From Zach Rosenberg, Flightglobal: The House Armed Services Committee has made the first move to reverse the US Air Force’s controversial decision to retire the Northrop Grumman RQ-4 Global Hawk Block 30 fleet.
The committee’s panel on tactical air and land forces passed an amendment that would prevent the USAF from spending taxpayer funds on efforts to retire the RQ-4 Block 30s, an imagery and signals intelligence gathering version of the Global Hawk family.
The panel’s recommendation signals the beginning of a legislative battle with the Obama administration over the fate of the Block 30 fleet. Three more committees in the House and Senate must still pass separate versions of spending bills for the next fiscal year.
The Obama administration submitted a budget request in February that proposes to retire the Block 30 fleet.
From Jeremy Herb, the Hill: The Tactical Air and Land Forces subcommittee’s portion of the defense authorization bill would “require the Secretary of the Air Force to take all actions necessary” to keep the RQ-4 Global Hawk Block 30 unmanned aircraft operational through the end of 2014, according to documents released Thursday by House Armed Services Chairman Buck McKeon (R-Calif.).
The bill would also “limit the use of funds” for the Pentagon to retire the Block 30s, which it had proposed in its 2013 budget. It says no funds could be used in 2013 to “retire, prepare to retire, or place in storage an RQ–4 Block 30 Global Hawk unmanned aircraft system.”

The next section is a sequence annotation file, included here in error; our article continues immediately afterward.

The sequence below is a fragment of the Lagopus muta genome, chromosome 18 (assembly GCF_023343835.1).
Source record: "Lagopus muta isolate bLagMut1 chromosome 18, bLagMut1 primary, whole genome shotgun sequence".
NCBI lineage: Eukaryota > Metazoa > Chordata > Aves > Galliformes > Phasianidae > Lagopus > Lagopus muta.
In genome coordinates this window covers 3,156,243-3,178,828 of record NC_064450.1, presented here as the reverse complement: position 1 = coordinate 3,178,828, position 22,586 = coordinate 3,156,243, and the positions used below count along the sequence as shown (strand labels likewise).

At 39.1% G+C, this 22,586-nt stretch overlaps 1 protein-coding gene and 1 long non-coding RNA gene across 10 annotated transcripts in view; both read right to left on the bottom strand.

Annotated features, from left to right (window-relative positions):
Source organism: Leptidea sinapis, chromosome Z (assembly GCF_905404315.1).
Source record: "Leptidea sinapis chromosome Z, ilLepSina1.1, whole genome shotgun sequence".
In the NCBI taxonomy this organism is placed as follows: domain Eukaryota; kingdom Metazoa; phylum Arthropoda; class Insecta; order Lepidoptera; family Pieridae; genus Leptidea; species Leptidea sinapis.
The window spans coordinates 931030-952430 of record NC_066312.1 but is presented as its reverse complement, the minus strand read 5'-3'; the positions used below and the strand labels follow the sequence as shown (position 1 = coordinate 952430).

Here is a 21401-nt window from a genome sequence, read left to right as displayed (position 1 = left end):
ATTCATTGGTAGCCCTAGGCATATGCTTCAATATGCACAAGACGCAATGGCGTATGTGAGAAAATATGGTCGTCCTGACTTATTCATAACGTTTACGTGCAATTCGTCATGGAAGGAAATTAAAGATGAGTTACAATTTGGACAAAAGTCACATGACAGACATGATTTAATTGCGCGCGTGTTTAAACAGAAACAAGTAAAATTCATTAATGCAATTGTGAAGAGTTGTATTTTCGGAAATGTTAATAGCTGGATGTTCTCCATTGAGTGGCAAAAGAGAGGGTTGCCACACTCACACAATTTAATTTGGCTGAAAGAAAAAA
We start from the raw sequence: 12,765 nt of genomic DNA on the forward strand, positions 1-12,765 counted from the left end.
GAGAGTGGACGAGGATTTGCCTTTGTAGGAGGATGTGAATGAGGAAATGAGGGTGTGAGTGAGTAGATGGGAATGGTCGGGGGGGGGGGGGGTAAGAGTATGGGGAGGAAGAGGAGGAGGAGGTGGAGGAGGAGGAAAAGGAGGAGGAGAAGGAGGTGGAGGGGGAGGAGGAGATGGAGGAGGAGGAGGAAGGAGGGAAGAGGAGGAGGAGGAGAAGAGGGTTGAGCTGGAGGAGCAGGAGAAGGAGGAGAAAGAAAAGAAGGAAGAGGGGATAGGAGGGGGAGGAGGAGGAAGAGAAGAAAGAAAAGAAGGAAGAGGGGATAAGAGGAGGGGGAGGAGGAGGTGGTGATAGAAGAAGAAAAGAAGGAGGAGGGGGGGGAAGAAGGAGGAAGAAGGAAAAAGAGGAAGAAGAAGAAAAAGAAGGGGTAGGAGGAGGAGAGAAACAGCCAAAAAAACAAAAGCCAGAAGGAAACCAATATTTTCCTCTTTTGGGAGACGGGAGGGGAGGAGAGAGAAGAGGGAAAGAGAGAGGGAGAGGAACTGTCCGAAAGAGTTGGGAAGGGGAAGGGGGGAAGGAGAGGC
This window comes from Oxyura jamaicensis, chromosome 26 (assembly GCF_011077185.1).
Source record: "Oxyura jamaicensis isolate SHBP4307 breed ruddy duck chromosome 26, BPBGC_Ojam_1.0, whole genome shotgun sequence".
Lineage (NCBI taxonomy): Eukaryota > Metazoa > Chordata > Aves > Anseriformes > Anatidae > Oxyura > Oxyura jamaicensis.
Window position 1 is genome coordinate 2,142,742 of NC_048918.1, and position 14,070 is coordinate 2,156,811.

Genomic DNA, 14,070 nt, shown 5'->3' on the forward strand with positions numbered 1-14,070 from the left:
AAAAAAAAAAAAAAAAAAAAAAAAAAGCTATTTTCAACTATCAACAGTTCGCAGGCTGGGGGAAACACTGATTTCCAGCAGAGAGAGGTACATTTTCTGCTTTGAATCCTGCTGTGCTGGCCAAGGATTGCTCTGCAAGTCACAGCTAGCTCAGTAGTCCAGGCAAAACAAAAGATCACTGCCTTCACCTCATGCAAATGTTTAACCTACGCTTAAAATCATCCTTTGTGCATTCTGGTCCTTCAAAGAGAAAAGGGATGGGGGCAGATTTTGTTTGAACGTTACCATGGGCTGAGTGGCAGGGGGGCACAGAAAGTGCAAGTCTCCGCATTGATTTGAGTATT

The Pentagon proposed retiring 18 of Northrop Grumman’s Global Hawk Block 30 drones, one variant of the unmanned aircraft, which the Air Force said would save $2.5 billion over the next five years. . . .
But the plan faced resistance in Congress, including in the House Appropriations Defense subcommittee, where ranking member Norm Dicks (D-Wash.) came to the aircraft’s defense.
“I must tell you, putting the Global Hawk in a hangar is not acceptable to this member,” Dicks said at a March Air Force budget hearing. “I think we’ve got to find somewhere, whether it’s NATO, SOCOM, the Navy, or somewhere, to use these Global Hawks.”
From Avionintel: I know the USAF says the U-2 does the Block 30 Global Hawk’s job better and more efficiently, but seeing that there is pretty much a consensus for needing more strategic ISR platforms, utilizing the abandoned Block 30 Global Hawks could not hurt.
If the complexity of the Block 30′s assigned missions are too much for the system to handle efficiently, than just stick a Battlefield Airborne Communications Node (BACN) on-board and other beyond line of sight communications systems and let them act as an airborne data-fusion platform and communications relay alone. . . .
Even the Navy’s Global Hawk Block 40 “Broad-Area Maritime Surveillance” aircraft, otherwise known as BAMS, will have BACN built-in, along with pretty much everything and “the kitchen sink” of ISR capabilities. This is great, but a single BAMS aircraft can be in only one place at one time, why not put it’s little brother to work on less dynamic mission sets such as the humble yet vitally important BACN role alone? It just seems ridiculous to me that we purchase these assets and decide not to use them, even if we do so in a lesser role or at a lower frequency. (photo: AviationNews.eu)